* Cited by examiner, † Cited by third party
Publication number Priority date Publication date Assignee Title
US3358234A (en) * 1965-04-02 1967-12-12 Collins Radio Co Ssb system which overcomes problems of squelch, impulse interference and agc as commonly encountered
US3675131A (en) * 1971-01-15 1972-07-04 Ibm Coherent single sideband phase locking technique
US3909735A (en) * 1974-04-04 1975-09-30 Ncr Co Slow switch for bandwidth change in phase-locked loop
US3984778A (en) * 1974-11-13 1976-10-05 Rixon Inc. Carrier recovery scheme for a SSB-SC signal
US4009442A (en) * 1975-05-12 1977-02-22 Von Bromssen Knut Thorkel Device which among a number of radio signals selects one specially marked radio signal
US4135164A (en) * 1976-12-10 1979-01-16 Sansui Electric Co., Ltd. Synchronous generating circuit devices with two phase-locked loops and feedback around both
US4211975A (en) * 1978-04-04 1980-07-08 Anritsu Electric Company, Limited Local signal generation arrangement
US4243941A (en) * 1978-12-07 1981-01-06 Motorola, Inc. Digital signal receiver having a dual bandwidth tracking loop
US4336616A (en) * 1978-12-15 1982-06-22 Nasa Discriminator aided phase lock acquisition for suppressed carrier signals
US4313211A (en) * 1979-08-13 1982-01-26 Bell Telephone Laboratories, Incorporated Single sideband receiver with pilot-based feed forward correction for motion-induced distortion
US4399560A (en) * 1980-07-02 1983-08-16 U.S. Philips Corporation Double phase lock loop arrangement
US4539707A (en) * 1982-06-01 1985-09-03 Aerotron, Inc. Compressed single side band communications system and method

Non-Patent Citations (14)

* Cited by examiner, † Cited by third party
Title
"Elimination of False-Locking and Long Loop Phase-Locked Receivers", by McGeehan et al., IEEE Trans. on Comm., pp. 2391-2397, Oct. 1982.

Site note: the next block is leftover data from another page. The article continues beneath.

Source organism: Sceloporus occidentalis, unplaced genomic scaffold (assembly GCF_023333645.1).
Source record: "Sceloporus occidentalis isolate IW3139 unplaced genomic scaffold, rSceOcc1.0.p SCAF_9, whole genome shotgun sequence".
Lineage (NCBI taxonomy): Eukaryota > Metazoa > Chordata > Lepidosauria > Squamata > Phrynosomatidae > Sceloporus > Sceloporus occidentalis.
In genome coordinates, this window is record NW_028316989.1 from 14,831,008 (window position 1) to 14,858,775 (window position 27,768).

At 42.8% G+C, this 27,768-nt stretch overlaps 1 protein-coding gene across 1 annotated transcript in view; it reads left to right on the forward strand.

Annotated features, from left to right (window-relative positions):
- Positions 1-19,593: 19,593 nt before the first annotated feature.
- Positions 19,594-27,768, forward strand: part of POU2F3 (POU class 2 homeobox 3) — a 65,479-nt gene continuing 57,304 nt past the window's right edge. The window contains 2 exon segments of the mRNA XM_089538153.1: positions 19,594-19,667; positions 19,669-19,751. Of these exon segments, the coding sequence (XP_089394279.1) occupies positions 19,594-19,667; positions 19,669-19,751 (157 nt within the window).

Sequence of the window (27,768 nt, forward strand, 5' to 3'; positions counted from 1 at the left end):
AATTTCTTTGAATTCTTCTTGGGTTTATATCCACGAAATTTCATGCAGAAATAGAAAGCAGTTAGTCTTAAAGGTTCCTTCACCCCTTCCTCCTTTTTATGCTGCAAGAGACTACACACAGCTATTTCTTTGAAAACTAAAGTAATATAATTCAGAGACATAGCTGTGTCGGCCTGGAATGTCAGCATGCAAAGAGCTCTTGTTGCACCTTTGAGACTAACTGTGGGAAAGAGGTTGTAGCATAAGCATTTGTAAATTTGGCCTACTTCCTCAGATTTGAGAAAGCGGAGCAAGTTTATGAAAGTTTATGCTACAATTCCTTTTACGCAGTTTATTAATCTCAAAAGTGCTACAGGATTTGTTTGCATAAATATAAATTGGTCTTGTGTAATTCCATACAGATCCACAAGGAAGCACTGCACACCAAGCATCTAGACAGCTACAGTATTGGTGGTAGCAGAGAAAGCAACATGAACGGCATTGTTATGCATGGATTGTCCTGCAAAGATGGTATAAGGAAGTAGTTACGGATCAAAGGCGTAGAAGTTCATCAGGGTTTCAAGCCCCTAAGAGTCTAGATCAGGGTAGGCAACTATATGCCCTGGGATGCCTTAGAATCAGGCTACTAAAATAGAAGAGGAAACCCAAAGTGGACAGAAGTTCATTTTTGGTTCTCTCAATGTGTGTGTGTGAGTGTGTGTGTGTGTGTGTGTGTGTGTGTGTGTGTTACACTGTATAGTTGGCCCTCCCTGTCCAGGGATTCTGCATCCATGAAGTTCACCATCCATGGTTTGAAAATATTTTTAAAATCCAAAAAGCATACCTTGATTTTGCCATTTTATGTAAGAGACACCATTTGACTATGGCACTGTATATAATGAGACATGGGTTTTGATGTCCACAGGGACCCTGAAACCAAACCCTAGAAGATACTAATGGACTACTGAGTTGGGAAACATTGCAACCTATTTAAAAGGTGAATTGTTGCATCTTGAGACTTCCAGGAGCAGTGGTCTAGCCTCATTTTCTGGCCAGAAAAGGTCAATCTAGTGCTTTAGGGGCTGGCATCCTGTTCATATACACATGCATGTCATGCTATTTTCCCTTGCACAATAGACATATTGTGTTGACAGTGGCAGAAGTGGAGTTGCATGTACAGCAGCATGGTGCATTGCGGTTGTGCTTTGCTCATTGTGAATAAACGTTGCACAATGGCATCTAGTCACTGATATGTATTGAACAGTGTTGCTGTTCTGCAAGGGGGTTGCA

"Impairment Mechanisms for SSB Mobile Communications at UHF with Pilot Based Doppler/Fading Correction", Leland et al., BSTJ, vol. 59, No. 10, pp. 1923-1942, Dec. 1980.
"Improving Spectrum Efficiency with ASCB", by Jacobs, Communications Magazine, pp. 34-44, Mar. 1981.
"Problem of Speech Pulling and its Implementation for the Design of Phase-Locked SSB Radio Systems", McGeehan et al., IEEE Proceedings, vol. 128, No. 6, pp. 361-369, Nov. 1981.
"The Application of Single Side Band Modulation in the 450 Megahertz and 960 Megahertz Land Mobile Radio Bands", Wells International Conf. on Land Mobil Radio, pp. 291-298, Sep. 1979.
"The Potential of SSB for Land Mobile Radio", by Gibson et al., 29th IEEE Conference of Vehicle Technology, pp. 90-94, Mar. 1979.
"Theoretical and Experimental Investigation of Feed Forward Signal Regeneration as a Means of Combating Multi Path Propagation Effects in Pilot-Based SSB Mobile Radio Systems", McGeehan et al., IEEE Trends of Vehicle Technology, vol. VT-23, No. 1, Feb. 1983.
Elimination of False Locking and Long Loop Phase Locked Receivers , by McGeehan et al., IEEE Trans. on Comm., pp. 2391 2397, Oct. 1982. *